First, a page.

The Herald (Glasgow)
Copyright 1997 Caledonian Newspapers Ltd. May 3, 1997
SECTION: Pg. 24
LENGTH: 1907 words
HEADLINE: When your money isn't good enough; Being comfortably off doesn't
guarantee you'll get credit. Here's what to do if you're turned down
BYLINE: By Alexandra Henderson
CREDIT REFUSAL HOW would you feel if you were refused credit? What if you applied for interest-free terms to buy a washing machine or carpet, or for a credit card or bank loan, and, despite having a good income and no previous financial problems,you were turned down? That is exactly what happened to one Herald reader recently.
She earns almost £30,000 a year and has never missed a payment on her mortgage, car loan or credit cards, yet when she answered an advert in a Sunday magazine for a £200 ring, her application for interest-free credit was refused. She says:
"I was surprised and rather cross at being turned down, but I didn't know what I could do about it, and since I still wanted to have the ring, I just paid by cheque and forgot about it." However, when her application for a NatWest Executive Club credit card was turned down a few weeks later, she became seriously worried.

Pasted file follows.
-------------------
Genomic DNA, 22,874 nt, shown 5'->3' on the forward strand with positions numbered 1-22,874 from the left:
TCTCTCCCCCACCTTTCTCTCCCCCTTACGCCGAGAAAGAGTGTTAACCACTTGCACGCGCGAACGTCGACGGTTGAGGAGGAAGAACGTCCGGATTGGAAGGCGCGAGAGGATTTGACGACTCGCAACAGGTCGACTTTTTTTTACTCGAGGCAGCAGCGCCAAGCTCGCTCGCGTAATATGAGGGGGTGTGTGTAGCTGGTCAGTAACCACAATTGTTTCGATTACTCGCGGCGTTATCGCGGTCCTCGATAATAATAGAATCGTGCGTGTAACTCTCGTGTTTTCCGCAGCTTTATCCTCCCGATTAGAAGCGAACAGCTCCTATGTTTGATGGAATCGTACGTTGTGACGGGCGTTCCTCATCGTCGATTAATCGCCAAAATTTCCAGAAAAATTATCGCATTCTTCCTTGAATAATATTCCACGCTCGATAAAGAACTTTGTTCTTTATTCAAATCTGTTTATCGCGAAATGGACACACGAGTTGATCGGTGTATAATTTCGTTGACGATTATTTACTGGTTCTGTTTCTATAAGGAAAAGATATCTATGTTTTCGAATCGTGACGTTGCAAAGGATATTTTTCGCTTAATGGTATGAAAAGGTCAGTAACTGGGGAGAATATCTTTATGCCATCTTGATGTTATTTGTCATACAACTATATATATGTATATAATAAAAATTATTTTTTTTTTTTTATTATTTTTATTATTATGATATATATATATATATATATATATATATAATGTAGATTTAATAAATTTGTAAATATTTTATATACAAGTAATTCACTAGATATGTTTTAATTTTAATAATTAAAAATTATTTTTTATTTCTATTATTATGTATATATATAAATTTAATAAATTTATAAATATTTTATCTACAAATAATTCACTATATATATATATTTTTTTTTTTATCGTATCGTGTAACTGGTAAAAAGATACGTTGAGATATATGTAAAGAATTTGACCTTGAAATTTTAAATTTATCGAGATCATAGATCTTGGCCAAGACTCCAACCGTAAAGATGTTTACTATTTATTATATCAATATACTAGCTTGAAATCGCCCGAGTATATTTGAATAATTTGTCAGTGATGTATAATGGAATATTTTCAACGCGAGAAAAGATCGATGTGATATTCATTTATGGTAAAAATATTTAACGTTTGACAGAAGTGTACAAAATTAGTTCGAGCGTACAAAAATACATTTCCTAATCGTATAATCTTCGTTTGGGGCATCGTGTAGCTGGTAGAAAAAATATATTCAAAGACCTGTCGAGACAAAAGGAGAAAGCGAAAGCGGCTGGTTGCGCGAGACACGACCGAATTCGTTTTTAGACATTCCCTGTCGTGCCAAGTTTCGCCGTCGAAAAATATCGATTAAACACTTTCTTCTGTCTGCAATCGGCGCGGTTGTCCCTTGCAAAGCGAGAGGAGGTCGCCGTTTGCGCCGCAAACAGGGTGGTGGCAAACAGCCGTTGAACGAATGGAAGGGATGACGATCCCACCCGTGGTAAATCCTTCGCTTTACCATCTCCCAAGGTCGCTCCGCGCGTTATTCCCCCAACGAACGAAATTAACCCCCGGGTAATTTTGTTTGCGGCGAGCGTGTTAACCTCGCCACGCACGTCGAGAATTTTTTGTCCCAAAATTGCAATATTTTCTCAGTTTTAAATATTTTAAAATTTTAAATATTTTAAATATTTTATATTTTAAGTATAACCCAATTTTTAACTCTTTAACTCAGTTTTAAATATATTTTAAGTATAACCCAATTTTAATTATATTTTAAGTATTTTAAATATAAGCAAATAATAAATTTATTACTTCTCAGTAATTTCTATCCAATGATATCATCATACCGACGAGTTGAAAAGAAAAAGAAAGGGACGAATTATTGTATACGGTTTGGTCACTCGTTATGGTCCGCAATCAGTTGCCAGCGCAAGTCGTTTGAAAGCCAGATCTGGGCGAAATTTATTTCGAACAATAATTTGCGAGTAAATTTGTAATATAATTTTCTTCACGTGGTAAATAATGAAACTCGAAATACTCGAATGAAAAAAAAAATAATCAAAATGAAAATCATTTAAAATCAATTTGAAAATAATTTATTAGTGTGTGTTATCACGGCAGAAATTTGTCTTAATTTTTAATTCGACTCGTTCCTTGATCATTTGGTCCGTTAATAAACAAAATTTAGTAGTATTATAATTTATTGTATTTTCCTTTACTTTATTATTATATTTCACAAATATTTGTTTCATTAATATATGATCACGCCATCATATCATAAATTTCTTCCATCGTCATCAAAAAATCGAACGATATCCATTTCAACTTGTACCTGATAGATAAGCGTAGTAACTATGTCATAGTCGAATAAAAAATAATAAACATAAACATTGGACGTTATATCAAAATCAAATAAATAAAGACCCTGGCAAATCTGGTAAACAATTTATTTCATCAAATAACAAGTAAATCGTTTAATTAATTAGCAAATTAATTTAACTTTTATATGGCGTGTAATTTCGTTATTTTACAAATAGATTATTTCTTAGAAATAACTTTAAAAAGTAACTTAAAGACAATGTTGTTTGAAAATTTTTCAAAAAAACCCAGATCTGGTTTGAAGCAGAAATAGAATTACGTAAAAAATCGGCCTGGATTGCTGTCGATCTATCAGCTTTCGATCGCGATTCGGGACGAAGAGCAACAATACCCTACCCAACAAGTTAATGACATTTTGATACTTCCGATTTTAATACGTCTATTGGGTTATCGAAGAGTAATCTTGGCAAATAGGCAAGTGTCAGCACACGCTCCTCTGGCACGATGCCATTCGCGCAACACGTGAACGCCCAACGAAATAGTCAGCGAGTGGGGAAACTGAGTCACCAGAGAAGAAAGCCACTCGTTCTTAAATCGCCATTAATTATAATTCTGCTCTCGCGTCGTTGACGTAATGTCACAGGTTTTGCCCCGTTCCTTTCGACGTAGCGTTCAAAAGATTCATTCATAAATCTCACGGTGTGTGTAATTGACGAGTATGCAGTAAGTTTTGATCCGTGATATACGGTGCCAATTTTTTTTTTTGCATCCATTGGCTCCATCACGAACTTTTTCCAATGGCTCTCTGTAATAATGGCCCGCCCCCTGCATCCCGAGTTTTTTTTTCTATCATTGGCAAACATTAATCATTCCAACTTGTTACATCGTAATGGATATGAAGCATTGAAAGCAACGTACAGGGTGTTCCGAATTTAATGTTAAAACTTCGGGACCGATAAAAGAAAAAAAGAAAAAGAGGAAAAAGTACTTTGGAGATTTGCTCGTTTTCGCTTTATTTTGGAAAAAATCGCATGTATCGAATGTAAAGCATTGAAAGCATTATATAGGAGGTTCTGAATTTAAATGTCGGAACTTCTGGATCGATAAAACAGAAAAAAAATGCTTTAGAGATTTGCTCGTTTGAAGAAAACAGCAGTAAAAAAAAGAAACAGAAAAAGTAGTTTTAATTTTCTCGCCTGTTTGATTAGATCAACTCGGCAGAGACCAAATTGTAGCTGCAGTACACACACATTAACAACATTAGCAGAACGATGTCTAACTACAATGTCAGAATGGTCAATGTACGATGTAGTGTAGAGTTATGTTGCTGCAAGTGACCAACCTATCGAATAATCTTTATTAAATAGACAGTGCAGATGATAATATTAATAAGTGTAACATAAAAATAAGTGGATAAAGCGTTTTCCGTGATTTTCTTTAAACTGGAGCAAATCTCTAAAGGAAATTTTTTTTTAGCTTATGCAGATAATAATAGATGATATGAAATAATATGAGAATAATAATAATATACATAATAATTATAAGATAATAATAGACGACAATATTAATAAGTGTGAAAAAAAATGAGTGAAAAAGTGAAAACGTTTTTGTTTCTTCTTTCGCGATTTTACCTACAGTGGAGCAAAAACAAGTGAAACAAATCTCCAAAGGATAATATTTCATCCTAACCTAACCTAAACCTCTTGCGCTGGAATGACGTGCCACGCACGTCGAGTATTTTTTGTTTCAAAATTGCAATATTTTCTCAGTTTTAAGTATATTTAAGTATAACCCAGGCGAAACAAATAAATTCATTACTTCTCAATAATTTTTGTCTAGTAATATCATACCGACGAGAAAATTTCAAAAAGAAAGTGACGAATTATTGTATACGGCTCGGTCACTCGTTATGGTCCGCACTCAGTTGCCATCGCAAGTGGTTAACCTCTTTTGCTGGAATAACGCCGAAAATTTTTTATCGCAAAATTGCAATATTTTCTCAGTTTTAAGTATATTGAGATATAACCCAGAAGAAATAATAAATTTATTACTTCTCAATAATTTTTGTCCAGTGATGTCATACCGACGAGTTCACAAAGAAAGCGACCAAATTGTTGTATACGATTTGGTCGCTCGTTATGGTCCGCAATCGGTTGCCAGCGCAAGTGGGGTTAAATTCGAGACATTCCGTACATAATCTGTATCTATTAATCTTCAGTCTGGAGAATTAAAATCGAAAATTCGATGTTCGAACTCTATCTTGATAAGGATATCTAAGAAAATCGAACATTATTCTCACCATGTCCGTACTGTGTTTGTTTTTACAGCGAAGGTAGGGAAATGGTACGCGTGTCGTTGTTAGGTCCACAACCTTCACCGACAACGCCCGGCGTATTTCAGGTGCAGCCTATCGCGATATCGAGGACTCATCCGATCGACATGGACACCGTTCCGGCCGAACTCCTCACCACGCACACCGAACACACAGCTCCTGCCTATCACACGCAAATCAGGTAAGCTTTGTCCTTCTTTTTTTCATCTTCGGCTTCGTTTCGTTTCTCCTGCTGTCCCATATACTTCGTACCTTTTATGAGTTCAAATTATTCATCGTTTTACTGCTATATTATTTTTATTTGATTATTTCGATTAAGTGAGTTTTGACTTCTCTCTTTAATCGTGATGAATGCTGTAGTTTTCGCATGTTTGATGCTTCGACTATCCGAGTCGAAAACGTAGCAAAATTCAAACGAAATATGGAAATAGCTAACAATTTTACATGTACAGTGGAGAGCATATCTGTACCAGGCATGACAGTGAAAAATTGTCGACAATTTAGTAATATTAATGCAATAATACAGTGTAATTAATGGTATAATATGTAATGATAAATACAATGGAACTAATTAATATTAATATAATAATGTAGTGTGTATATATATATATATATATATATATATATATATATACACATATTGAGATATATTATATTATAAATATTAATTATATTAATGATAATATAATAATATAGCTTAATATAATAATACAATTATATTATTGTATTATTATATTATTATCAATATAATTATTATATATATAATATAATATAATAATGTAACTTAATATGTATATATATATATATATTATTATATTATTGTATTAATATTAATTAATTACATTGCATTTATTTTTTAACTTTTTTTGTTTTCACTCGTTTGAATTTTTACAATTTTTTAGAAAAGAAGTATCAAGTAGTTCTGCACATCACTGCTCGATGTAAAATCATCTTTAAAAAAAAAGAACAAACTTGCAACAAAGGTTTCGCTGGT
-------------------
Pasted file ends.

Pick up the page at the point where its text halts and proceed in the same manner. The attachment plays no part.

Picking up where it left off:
She explains: "Irealised there was probably a connection. A friend told me that all these companies use the same credit reference agencies, and now I'm worried that I'vebeen blacklisted for some reason and that I won't be able to get credit again." Most retailers and lenders use reference agencies to help them decidewhether to give credit to potential customers.
The agencies gather informationfrom a number of sources, including electoral rolls - used to confirm your address and length of residency - and civil court records showing if any financial judgments have been made against you.
Often your file will also contain information about existing loans and your payment history. This is provided on a reciprocal basis by various organisations to help others make decisions about your credit worthiness. Your record should also contain a list of the enquiries made about you by firms.